The ancient craft of origami gets an update in Oritsunagumono, where environmentalism meets photoelectricity for the first time. Its name translates into "things folded and connected," and its agenda aims to bring awareness of the environmental impact of pollution to native marine wildlife in Japan's coastal waterways.
Takayuki Hori's origami works won first place in the 2010 Mitsubishi Chemical Junior Designer Competition for his ingenious portrayal of eight endangered species consumed by human rubbish. The animal skeletons (waterfowl, sea turtle, etc.) are delicately printed on transparent sheets and intricately folded into three-dimensional x-ray representations.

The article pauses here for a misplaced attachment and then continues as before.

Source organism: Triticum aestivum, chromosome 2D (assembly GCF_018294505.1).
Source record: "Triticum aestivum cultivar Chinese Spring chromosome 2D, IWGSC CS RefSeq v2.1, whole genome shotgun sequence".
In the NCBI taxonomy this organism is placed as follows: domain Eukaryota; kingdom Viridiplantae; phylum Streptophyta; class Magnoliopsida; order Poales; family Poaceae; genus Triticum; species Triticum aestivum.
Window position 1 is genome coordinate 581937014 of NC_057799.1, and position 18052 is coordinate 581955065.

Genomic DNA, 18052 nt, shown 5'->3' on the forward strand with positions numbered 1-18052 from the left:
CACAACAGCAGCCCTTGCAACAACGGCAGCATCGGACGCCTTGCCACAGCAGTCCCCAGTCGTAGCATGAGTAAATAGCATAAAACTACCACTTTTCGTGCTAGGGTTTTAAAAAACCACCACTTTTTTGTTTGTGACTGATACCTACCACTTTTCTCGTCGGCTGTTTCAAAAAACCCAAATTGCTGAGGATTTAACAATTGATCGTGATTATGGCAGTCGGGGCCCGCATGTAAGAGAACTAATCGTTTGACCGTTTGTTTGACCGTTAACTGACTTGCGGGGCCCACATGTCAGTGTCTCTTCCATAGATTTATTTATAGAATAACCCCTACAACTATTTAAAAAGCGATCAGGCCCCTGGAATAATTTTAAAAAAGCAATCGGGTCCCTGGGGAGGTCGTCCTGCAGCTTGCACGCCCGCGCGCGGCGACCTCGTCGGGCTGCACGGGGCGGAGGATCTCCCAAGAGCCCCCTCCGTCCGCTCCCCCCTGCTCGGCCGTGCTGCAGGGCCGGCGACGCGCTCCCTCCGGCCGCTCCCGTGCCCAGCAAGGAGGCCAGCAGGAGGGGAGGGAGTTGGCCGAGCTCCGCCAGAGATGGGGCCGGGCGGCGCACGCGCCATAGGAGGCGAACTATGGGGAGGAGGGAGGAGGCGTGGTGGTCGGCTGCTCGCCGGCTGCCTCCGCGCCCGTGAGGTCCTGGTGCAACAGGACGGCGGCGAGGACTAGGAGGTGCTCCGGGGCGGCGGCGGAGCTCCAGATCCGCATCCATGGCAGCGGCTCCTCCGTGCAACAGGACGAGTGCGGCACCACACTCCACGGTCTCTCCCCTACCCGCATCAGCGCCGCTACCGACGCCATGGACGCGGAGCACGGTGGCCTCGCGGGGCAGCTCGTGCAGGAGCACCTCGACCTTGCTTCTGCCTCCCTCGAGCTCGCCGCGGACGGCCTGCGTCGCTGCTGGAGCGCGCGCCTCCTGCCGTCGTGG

The only color comes from the swallowed trash rotting inside the bellies of the birds and reptiles (a syringe being the most poignant piece of garbage). It's an obvious reminder of life's fragility, bound by a wonderful array of skeletonized origami. Horribly beautiful? Quite possibly.